By Child Labor Coalition intern Ellie Murphy
Combatting child labor during a global pandemic is a staggering challenge. In countries like Ghana, the Ivory Coast, Bangladesh—and dozens more—school cancellations and lost family income may push children into the labor market. Once in, it may be hard for them to get out and return to school. In the face of this dire emergency, governments, the corporate world, and charitable institutions will need to support vulnerable families during this unprecedented time.
There is a strong correlation between access to education and preventing child labor. “Lack of access to education keeps the cycle of exploitation, illiteracy, and poverty going—limiting future options and forcing children to accept low-wage work as adults and to raise their own children in poverty,” noted the children’s advocacy group, Their World.
With nine in 10 children across the globe prevented from attending school in person, Human Rights Watch notes that interrupting formal education will have a huge impact on children and jeopardize their opportunity for better employment opportunities in the future: “For many children, the COVID-19 crisis will mean limited or no education, or falling further behind their peers.”
Poverty is the single greatest cause of child labor. Because many parents have lost or will lose their jobs, children are facing increased pressure to supplement family incomes. “Children work because their survival and that of their families depend on it, and in many cases because unscrupulous adults take advantage of their vulnerability,” notes the International Labour Organization.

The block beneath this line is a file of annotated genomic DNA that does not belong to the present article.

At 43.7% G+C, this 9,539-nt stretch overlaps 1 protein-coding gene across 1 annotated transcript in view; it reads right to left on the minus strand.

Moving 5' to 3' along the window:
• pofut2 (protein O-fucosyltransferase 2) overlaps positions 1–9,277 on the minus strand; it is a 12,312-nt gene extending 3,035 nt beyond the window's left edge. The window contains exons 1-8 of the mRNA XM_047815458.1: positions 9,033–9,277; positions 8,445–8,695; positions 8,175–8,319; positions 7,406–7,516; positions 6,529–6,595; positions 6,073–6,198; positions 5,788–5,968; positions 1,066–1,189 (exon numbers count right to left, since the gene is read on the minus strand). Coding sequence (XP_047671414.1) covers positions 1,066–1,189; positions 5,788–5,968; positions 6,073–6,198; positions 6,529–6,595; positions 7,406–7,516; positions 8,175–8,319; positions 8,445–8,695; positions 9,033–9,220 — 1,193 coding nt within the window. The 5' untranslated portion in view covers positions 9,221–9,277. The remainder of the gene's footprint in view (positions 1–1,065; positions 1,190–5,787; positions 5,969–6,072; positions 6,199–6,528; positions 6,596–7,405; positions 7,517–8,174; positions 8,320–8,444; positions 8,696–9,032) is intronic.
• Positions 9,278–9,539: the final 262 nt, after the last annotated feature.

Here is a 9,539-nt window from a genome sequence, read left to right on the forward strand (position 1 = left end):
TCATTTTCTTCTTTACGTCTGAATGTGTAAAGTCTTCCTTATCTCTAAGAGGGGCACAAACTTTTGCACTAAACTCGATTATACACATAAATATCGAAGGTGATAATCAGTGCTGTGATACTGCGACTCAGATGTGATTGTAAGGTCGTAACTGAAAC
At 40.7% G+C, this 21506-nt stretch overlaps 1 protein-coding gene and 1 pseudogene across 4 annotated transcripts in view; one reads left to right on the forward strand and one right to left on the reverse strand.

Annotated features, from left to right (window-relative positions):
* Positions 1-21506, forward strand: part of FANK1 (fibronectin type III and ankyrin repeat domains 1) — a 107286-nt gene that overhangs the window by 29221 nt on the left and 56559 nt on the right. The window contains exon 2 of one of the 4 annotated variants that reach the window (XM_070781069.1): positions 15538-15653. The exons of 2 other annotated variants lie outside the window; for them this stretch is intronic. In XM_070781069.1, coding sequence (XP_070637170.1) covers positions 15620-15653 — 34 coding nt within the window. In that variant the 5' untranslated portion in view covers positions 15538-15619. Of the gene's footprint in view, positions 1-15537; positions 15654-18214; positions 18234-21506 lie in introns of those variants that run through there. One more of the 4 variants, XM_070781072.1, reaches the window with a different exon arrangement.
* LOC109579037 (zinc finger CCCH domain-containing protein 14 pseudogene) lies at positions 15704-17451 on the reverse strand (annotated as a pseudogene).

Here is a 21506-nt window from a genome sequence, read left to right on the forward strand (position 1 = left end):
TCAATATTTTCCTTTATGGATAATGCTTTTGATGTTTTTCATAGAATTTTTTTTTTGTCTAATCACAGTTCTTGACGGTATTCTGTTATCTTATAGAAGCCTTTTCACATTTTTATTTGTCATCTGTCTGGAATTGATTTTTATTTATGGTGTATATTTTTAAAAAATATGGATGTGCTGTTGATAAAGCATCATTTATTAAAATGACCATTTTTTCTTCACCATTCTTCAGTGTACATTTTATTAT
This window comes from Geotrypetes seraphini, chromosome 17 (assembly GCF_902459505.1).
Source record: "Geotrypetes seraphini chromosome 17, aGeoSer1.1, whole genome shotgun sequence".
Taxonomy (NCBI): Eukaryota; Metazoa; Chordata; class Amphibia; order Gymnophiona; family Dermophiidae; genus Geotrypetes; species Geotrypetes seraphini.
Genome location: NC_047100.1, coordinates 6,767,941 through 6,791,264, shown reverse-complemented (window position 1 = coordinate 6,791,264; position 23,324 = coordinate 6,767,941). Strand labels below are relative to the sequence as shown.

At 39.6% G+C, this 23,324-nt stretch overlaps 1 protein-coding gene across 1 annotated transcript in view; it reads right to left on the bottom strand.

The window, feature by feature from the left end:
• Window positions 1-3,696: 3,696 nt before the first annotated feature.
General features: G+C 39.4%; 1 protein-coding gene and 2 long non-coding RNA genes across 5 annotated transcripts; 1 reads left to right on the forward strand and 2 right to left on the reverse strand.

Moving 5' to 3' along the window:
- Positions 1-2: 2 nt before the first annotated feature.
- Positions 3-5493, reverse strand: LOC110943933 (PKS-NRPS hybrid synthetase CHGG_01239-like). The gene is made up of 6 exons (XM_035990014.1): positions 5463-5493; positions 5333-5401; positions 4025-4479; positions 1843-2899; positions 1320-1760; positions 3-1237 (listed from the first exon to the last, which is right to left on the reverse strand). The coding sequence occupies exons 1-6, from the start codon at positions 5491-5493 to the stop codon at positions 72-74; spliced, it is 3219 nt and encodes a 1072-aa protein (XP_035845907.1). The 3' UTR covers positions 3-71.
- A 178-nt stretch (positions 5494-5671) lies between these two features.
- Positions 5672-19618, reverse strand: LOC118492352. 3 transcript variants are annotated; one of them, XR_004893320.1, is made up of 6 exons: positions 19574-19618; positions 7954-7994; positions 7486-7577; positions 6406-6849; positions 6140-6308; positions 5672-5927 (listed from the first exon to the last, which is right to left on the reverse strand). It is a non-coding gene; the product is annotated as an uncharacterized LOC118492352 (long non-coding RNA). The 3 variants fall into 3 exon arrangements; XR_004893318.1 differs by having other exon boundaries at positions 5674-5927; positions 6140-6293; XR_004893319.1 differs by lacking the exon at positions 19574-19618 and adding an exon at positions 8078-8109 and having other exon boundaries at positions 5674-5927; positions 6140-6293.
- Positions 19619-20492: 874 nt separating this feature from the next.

Countries are being impacted by COVID-19 differently, but developing countries are expected to feel more negative consequences than developed countries, according to a report from WorldAtlas.com. Tourism and trade helps fuel many of these economies and the COVID pandemic has devastated both sectors.
Developing countries—primarily in Africa and Asia—already house 90 percent of working children, according to the International Journal of Health Sciences. Economic pressure from the pandemic will likely drive even more children into the workforce.
Before the pandemic, child labor in West Africa was widespread. 2.1 million child laborers were employed by cocoa farms in the Ivory Coast and 900,000 children on cocoa farms in Ghana, according to researchers from Tulane University. Ghana and the Ivory Coast produce about 60 percent of the world’s cocoa—a critical ingredient in chocolate. A recent Voice of America (VOA) article included predications that “there will be increased economic pressures on farming families, and ongoing school closures in Ghana [meaning] children are more likely to accompany their parents to their farms and be exposed to hazardous activities.”
The VOA cited research by the International Cocoa Initiative that analyzed the impacts of income loss on child labor rates in the Ivory Coast and found that a 10 percent drop in income for families in the cocoa industry is expected to produce a 5 percent increase in child labor.